Wednesday, November 30, 2016

Literacy – Spanning the US :: Bangor ME :: Guilford Co NC :: Santa Clara CA


@LitVolBangor
Literacy program working to help voters
WLBZ2: 11.05.2016 by Shawna Newcomb

According to the Department of Education, 36 million American adults cannot read or write above a third-grade level, which might make it difficult to mark up a ballot on Election Day.

The Literacy Volunteers of Bangor worked to change that Saturday by hosting a “Tool Kit for Tutors” event.

Mary Lyon, the nonprofit's executive director, says the ballot box is an intimidating place if you don't read well.

“I mean, I have difficulty reading parts of those tough referendum questions and understanding them,” she said.

But there's a solution, Lyon says.

“Some people think that their votes don't matter, but we know that every vote matters and this is the one way you can exercise your voice when you may not feel like you have one,” Lyon said.

With the help of more than 400 volunteer tutors, dozens of Maine adults are overcoming their literacy challenges and in time for the big election.

As a resource center, the Literacy Volunteers program offers the easy-to-read Voter Guide which breaks down difficult political jargon. But the tutors, Lyon says, are the real heroes here.

“They really hold some of the key pieces that can really help spark the learning for adults who come through their doors,” she said.  WATCH VIDEO 📹

@readingconnect
Guilford County program helps improve adult literacy
MyFox8: 11.09.2016 by Katie Nordeen

Cecilya Sitatr has always loved reading. But she normally does it in Portuguese.

"I love reading, but when I read a book in English it takes me a lot more time than when I read in Portuguese, so it`s not that pleasant," she said.

She's originally from Brazil and recently moved to the United States after marrying her husband.

"I learned English in Brazil, or so I thought," she said. "And when I started living here I realized that my accent was a huge problem. Americans couldn`t understand me."

A couple times a week, she works in a small group with a tudor [sic] through Reading Connections -- North Carolina's largest adult literacy program. It helps adults learn to read, write and speak better.  WATCH VIDEO 📹

Two Santa Clara City Library Associates Win Awards and Receive Grants for Read Santa Clara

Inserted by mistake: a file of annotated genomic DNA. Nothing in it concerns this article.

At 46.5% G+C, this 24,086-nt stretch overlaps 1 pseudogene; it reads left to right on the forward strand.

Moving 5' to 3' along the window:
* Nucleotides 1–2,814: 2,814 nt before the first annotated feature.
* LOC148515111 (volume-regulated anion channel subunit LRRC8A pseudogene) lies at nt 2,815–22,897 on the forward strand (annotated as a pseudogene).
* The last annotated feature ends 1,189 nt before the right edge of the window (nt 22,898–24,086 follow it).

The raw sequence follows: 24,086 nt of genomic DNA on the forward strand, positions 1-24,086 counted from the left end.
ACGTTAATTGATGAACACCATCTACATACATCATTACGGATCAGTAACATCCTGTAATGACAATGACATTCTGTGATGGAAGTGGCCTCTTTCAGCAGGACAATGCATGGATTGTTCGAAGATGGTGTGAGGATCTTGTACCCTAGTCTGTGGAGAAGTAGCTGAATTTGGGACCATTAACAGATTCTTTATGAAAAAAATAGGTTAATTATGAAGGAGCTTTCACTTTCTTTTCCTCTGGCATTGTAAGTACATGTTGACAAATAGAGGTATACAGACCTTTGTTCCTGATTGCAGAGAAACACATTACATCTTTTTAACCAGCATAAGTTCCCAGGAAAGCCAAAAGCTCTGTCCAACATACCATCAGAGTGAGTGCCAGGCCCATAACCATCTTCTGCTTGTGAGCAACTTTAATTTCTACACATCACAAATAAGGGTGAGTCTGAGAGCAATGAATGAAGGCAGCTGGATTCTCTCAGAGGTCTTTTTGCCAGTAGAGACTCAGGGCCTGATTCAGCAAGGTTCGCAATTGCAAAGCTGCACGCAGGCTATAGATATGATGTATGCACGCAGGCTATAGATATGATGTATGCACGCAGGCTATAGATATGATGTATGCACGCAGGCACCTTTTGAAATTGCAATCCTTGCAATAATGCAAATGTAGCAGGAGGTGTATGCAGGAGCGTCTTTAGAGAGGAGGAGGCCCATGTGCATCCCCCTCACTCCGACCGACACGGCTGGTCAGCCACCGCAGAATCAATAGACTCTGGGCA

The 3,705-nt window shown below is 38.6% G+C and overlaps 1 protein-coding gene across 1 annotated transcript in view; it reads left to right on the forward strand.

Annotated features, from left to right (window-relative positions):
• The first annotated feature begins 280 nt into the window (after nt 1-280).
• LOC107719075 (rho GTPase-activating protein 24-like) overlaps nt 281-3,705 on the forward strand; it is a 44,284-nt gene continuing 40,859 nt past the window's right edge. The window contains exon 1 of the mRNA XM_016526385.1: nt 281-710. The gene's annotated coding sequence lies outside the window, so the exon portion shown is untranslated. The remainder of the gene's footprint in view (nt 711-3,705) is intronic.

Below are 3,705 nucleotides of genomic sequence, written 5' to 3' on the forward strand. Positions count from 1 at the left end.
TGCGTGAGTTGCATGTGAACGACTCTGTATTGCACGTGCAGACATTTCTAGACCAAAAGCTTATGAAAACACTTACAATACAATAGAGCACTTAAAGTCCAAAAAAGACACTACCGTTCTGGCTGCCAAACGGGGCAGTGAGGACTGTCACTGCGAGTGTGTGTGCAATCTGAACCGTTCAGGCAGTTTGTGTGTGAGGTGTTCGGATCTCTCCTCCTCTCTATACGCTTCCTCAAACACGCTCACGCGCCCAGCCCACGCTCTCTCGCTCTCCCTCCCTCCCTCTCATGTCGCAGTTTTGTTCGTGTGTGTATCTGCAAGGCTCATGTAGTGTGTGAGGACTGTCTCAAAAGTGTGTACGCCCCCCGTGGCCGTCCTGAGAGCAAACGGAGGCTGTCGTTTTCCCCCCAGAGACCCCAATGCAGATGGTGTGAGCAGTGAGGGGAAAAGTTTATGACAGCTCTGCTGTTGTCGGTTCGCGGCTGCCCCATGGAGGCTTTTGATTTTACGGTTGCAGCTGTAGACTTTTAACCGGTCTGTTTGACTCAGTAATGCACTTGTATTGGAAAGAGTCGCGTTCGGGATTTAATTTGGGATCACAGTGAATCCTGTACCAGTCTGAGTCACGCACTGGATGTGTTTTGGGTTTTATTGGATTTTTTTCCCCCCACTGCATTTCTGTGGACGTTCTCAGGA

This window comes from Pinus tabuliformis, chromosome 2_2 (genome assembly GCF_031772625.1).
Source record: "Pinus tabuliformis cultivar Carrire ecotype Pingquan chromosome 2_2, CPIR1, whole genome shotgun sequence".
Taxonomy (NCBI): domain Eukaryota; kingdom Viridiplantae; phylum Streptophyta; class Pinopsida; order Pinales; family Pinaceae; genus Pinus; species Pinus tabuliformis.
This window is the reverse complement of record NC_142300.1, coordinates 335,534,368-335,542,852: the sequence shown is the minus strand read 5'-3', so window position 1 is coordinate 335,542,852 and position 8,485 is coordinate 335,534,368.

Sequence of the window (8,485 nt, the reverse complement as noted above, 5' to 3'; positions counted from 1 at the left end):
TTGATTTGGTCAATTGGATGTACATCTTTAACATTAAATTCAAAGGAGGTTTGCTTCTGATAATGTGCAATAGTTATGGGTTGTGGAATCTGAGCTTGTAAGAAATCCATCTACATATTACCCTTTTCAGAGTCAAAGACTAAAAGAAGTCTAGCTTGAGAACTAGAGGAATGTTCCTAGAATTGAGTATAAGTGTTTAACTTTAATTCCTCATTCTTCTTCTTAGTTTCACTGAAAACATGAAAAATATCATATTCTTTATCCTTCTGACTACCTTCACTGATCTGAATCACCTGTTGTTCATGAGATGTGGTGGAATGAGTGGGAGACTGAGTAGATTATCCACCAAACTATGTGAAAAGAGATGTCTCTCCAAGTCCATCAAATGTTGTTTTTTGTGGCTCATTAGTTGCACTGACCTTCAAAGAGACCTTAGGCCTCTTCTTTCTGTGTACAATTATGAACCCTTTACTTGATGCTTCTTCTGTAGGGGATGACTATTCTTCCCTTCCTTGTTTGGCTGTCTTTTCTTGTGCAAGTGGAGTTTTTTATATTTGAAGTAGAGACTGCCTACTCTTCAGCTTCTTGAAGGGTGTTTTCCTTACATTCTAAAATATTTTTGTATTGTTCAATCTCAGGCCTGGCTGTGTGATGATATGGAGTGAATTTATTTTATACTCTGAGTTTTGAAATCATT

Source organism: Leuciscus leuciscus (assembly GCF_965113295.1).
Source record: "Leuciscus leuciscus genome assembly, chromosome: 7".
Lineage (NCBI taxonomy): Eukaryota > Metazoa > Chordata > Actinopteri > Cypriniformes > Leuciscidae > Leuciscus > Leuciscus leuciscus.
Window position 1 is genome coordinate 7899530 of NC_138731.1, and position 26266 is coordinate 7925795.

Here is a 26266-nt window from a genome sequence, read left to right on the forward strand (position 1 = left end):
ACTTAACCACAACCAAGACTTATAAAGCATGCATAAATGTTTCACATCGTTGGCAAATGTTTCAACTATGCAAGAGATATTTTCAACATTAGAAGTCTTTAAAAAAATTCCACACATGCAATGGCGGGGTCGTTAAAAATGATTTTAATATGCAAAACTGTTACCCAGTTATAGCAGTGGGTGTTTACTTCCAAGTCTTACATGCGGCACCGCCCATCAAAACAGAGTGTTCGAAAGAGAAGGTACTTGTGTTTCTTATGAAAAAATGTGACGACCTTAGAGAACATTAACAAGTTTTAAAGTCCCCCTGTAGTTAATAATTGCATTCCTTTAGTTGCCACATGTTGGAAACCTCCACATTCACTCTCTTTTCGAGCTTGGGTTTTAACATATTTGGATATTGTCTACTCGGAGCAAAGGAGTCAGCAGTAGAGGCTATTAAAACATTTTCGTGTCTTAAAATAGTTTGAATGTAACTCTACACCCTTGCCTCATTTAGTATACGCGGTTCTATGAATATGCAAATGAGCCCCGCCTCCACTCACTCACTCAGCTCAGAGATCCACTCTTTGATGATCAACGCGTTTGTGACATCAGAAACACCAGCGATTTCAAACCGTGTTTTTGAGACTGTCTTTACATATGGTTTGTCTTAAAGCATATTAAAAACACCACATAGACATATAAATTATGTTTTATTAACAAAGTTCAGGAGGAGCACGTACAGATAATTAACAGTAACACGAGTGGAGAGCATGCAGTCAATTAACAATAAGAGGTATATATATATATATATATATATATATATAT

Santa Clara Weekly: 11.09-15.2016  by Cynthia Cheng

One award ceremony took place during a pre-game at the Levi’s Stadium and the other occurred over 2,000 miles away from Santa Clara in Detroit, Michigan. Both awards ceremonies recognized outstanding women associated with the Santa Clara City Library and more specifically, Read Santa Clara, the library’s free adult literacy program.

Betsy Megas, former library trustee board member and current literacy volunteer for Read Santa Clara, was a finalist for the 49ers Community Quarterback Award. Nominated by the Santa Clara City Library Foundation and Friends, Megas was a guest at a Sept. 21 luncheon, also attended by former San Francisco 49ers quarterback Steve Bono. Here, Megas received a large trophy depicting a football player and the library foundation received $1,000, to be used to support Read Santa Clara. During an Oct. 2 pre-game at Levi’s Stadium, Megas and the other award winners were publicly recognized at the 50-yard line.

Also involved in Read Santa Clara is Ellin Klor, who has served as the family literacy librarian at the Santa Clara City Library for the last nine years. On Oct. 18, at the National Center for Families Learning Conference in Detroit, Michigan, Klor was recognized as the 2016 Toyota Family Literacy Teacher of the Year runner-up. She received a plaque and a $5,000 grant for Read Santa Clara. Klor was nominated by Shanti Bhaskaran, the library’s literary program supervisor.  READ MORE @

Tuesday, November 29, 2016

Sunday, November 27, 2016

Literacy – Spanning the US :: Birmingham AL :: Lansing MI :: Kenosha WI


@literacy_update
A Conversation with “Mr. Fred,” 86-Year-Old Learning to Read
WBHM: 11.01.2016 by Dan Carsen